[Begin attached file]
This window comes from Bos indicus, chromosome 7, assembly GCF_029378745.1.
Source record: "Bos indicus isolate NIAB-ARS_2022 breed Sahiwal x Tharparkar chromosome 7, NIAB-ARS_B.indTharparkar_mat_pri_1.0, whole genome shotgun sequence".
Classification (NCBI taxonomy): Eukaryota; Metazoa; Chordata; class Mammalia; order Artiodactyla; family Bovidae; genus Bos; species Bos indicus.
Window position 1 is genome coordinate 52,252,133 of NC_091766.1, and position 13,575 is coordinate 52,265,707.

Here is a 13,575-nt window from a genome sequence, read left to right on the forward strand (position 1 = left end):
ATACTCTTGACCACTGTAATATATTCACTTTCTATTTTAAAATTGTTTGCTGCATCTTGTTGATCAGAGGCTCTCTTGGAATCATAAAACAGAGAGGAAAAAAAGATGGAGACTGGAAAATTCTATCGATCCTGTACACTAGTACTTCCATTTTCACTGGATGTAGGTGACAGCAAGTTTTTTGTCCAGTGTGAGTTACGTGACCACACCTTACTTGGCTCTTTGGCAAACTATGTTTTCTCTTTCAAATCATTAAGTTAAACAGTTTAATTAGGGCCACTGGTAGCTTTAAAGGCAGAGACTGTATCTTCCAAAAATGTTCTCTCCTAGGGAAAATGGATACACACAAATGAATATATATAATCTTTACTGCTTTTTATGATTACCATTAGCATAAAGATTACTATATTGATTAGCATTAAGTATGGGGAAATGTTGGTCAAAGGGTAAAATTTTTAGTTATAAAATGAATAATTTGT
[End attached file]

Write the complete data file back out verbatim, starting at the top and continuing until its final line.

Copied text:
This window comes from Bos indicus, chromosome 7, assembly GCF_029378745.1.
Source record: "Bos indicus isolate NIAB-ARS_2022 breed Sahiwal x Tharparkar chromosome 7, NIAB-ARS_B.indTharparkar_mat_pri_1.0, whole genome shotgun sequence".
Classification (NCBI taxonomy): Eukaryota; Metazoa; Chordata; class Mammalia; order Artiodactyla; family Bovidae; genus Bos; species Bos indicus.
Window position 1 is genome coordinate 52,252,133 of NC_091766.1, and position 13,575 is coordinate 52,265,707.

Here is a 13,575-nt window from a genome sequence, read left to right on the forward strand (position 1 = left end):
ATACTCTTGACCACTGTAATATATTCACTTTCTATTTTAAAATTGTTTGCTGCATCTTGTTGATCAGAGGCTCTCTTGGAATCATAAAACAGAGAGGAAAAAAAGATGGAGACTGGAAAATTCTATCGATCCTGTACACTAGTACTTCCATTTTCACTGGATGTAGGTGACAGCAAGTTTTTTGTCCAGTGTGAGTTACGTGACCACACCTTACTTGGCTCTTTGGCAAACTATGTTTTCTCTTTCAAATCATTAAGTTAAACAGTTTAATTAGGGCCACTGGTAGCTTTAAAGGCAGAGACTGTATCTTCCAAAAATGTTCTCTCCTAGGGAAAATGGATACACACAAATGAATATATATAATCTTTACTGCTTTTTATGATTACCATTAGCATAAAGATTACTATATTGATTAGCATTAAGTATGGGGAAATGTTGGTCAAAGGGTAAAATTTTTAGTTATAAAATGAATAATTTGT